Look at NBC this way: It really has no place to go these days but up.
In theory, at least.
Tonight, the network kicks off its new season with "Outlaw," (NBC, 10 p.m.), the new Jimmy Smits drama about a conservative Supreme Court justice who steps down in order to become a lawyer that defends the little guy. The description sounded a little preposterous to me.
Then I saw the pilot.
And you know what? It is preposterous. Everything from the motivation of the characters to the coincidences that Smits uses during his case simply don't ring true. We're made to believe that Smits steps down because of guilt over the death of his labor-leader father.
Frankly, the premise is silly, though some of the acting is good.
Unfortunately, none of the other NBC offerings -- all pilot presentations, not the real pilots -- are much better. NBC's "The Event," the most hyped new show of the season that's sort of a mix between "Lost" and "24," hasn't been made available for review, so I can't tell you if it's good or not.
I had high hopes for JJ Abrams' light-hearted spy show "Undercovers," which is supposed to be a sort of cross between "The Avengers," "Alias" and "Hart To Hart," but doesn't come close to any of them. While the unknown leads, Boris Kodjoe and Gugu Mbatha-Raw, are very nice to look at, they both come off as bland. They are retired spies trying to make a go of things as caterers before getting recalled to active service. But the show lacks any real tension or humor. Considering this is the network that gives us "Chuck," "Undercovers" could be a lot better. Still, I'll stick around for a couple of episodes to see if it does.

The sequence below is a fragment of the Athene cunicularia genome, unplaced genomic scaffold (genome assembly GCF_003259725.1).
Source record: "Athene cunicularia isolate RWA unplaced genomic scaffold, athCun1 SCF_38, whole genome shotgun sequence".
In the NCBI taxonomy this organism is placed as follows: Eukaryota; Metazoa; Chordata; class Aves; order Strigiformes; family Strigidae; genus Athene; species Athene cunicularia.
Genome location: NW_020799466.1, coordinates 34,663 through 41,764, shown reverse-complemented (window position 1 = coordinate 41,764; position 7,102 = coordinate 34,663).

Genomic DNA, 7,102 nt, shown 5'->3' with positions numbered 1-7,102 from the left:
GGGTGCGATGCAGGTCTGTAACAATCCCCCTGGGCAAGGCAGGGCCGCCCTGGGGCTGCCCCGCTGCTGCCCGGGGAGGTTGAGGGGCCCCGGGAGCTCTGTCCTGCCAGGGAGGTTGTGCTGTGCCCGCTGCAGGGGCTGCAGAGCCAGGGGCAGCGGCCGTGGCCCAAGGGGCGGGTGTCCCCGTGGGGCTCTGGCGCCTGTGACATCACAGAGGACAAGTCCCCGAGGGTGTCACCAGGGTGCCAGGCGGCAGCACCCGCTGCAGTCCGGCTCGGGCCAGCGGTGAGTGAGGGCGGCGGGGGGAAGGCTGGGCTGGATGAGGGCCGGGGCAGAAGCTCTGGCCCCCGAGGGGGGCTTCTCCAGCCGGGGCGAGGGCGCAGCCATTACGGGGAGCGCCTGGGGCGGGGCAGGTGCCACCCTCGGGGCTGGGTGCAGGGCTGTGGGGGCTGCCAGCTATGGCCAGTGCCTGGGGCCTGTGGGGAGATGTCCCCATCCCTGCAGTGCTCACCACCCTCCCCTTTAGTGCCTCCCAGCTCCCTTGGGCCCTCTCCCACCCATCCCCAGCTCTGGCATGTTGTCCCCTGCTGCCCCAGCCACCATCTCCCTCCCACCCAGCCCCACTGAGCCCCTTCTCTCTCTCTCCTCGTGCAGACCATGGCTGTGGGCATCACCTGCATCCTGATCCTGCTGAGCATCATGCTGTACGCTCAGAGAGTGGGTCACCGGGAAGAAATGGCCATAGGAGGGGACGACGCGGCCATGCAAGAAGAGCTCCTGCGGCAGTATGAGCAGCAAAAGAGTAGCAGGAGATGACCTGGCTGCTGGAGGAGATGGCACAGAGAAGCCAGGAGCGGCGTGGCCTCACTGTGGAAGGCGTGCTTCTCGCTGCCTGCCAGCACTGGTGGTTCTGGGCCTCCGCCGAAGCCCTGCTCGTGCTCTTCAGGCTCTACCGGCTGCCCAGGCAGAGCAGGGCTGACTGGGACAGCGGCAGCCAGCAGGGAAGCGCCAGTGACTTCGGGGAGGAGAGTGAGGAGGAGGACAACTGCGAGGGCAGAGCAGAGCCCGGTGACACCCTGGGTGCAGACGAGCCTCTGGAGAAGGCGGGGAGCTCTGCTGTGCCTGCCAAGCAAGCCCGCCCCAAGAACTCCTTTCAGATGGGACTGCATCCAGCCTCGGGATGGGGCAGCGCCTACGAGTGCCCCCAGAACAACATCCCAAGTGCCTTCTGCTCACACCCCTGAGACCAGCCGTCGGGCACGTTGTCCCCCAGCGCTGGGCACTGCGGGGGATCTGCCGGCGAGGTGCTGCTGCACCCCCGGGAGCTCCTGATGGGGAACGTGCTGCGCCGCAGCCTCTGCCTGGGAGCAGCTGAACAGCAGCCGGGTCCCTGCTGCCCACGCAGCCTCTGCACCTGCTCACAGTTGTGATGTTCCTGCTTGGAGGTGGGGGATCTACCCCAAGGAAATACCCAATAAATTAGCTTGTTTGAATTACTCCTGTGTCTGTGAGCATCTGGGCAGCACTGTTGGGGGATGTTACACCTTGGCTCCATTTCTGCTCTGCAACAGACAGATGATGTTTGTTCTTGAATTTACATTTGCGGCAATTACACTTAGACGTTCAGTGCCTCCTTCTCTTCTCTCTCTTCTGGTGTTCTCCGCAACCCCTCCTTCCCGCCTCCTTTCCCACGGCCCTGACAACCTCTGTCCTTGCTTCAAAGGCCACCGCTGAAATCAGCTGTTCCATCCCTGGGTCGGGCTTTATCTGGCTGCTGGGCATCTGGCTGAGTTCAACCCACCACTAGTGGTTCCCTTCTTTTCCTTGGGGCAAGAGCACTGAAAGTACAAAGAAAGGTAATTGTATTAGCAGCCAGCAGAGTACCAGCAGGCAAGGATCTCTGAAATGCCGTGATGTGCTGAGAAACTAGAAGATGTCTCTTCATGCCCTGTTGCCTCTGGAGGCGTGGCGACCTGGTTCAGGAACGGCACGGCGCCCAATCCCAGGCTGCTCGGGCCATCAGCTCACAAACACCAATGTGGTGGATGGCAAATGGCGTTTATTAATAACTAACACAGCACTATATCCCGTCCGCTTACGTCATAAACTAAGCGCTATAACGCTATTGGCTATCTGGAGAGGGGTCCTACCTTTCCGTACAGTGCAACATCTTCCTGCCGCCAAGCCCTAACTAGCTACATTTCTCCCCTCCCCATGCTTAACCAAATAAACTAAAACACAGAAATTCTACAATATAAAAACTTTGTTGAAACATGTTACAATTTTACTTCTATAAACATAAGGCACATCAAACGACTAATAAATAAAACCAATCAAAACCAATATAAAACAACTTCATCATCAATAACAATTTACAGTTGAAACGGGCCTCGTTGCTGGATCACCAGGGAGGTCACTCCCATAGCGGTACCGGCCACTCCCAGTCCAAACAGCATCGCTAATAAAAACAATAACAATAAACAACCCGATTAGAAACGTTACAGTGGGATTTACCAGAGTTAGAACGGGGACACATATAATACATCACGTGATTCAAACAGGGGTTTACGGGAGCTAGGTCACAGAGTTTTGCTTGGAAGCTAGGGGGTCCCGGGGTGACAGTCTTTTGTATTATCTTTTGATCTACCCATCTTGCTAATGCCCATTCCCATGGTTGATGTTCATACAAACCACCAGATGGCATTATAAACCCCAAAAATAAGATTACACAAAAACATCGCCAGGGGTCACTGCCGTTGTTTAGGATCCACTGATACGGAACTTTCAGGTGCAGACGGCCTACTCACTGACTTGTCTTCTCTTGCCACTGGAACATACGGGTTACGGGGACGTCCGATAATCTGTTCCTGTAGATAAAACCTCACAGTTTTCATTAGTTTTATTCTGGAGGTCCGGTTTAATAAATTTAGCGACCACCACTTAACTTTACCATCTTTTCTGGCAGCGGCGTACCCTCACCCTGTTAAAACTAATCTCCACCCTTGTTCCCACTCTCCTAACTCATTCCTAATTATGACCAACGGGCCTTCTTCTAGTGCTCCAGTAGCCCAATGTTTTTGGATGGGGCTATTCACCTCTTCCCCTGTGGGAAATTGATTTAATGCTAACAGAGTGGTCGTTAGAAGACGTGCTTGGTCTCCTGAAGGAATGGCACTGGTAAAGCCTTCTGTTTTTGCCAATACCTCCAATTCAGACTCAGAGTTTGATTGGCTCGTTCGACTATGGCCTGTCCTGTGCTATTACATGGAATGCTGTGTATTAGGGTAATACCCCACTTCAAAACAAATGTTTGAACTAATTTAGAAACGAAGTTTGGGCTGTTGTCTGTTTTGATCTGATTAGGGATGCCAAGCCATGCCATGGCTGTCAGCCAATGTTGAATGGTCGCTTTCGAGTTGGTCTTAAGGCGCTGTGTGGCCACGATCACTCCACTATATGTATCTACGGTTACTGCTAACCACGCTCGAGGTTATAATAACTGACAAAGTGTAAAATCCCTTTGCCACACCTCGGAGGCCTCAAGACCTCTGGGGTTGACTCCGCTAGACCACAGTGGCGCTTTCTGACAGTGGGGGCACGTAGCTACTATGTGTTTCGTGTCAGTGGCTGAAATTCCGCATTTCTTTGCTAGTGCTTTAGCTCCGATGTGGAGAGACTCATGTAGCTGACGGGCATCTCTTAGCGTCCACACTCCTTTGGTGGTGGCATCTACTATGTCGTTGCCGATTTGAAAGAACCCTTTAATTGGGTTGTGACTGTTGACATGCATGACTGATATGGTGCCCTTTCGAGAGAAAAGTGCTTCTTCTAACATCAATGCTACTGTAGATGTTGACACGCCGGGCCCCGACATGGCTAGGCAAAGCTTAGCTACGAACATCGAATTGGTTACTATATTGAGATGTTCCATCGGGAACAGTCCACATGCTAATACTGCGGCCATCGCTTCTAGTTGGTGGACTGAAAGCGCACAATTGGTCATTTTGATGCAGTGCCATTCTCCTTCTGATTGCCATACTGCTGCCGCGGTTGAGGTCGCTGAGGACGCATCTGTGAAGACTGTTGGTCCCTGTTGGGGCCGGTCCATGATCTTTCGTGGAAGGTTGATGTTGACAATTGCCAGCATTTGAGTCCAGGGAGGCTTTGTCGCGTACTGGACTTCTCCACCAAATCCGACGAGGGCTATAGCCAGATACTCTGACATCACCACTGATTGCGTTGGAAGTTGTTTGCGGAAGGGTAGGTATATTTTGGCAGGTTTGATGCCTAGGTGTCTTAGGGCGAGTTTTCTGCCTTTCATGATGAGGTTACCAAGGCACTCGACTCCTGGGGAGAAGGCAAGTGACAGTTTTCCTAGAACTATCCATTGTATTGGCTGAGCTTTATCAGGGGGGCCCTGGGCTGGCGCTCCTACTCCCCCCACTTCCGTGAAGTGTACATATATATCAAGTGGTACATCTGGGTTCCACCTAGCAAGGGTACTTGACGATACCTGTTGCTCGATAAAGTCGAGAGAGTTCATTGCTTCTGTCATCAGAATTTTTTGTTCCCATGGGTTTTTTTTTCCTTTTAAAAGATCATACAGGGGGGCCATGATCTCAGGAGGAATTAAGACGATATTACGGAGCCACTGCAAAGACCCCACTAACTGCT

"Chase," airing Mondays at 10 p.m., gives us US Marshals chasing down fugitives, led by Kelli Giddish. Unfortunately for this series, there are already better shows built around the Marshals Service, including "In Plain Sight" and "Justified," both of which are better than this boilerplate adventure series.
Finally, the network offers "Outsourced" as part of its Thursday night sitcom lineup. While pitched as "The Office" in India, it lacks that series' sheer laughs and cleverness.
Maybe NBC tweaked the pilots so that maybe what will air this week and next will be better than what I saw, but I'm not optimistic that the Peacock will be breaking out of its funk any time soon.
WEDNESDAY'S BEST BETS: Right now, the best new show I've seen for this fall is "Terriers," (FX, 10 p.m.) the new light-hearted detective drama. The series is very much in the vein of "Justified" without the twang. My parents and I saw the first five episodes last weekend, and all I can say is that it continued to get better each week with both offbeat charm and clever writing.
I was remiss in not mentioning that "Hellcats" (CW, 9 p.m.) debuted last week. It's about a girl who loses her law scholarship and must join the cheerleading squad to stay in college. I probably did you a favor.
"Kitchen Nightmares" (Fox, 8 p.m.) wraps up its season with a two-hour finale, while "Survivor" (CBS, 8 p.m.) kicks off its new season with former Cowboys head coach Jimmy Johnson as one of the castaways.
Also new tonight is my dad's favorite series on TV, "The Choir" (BBC America, 10 p.m.) It's hard not to be uplifted by this remarkable series, what reality TV should be.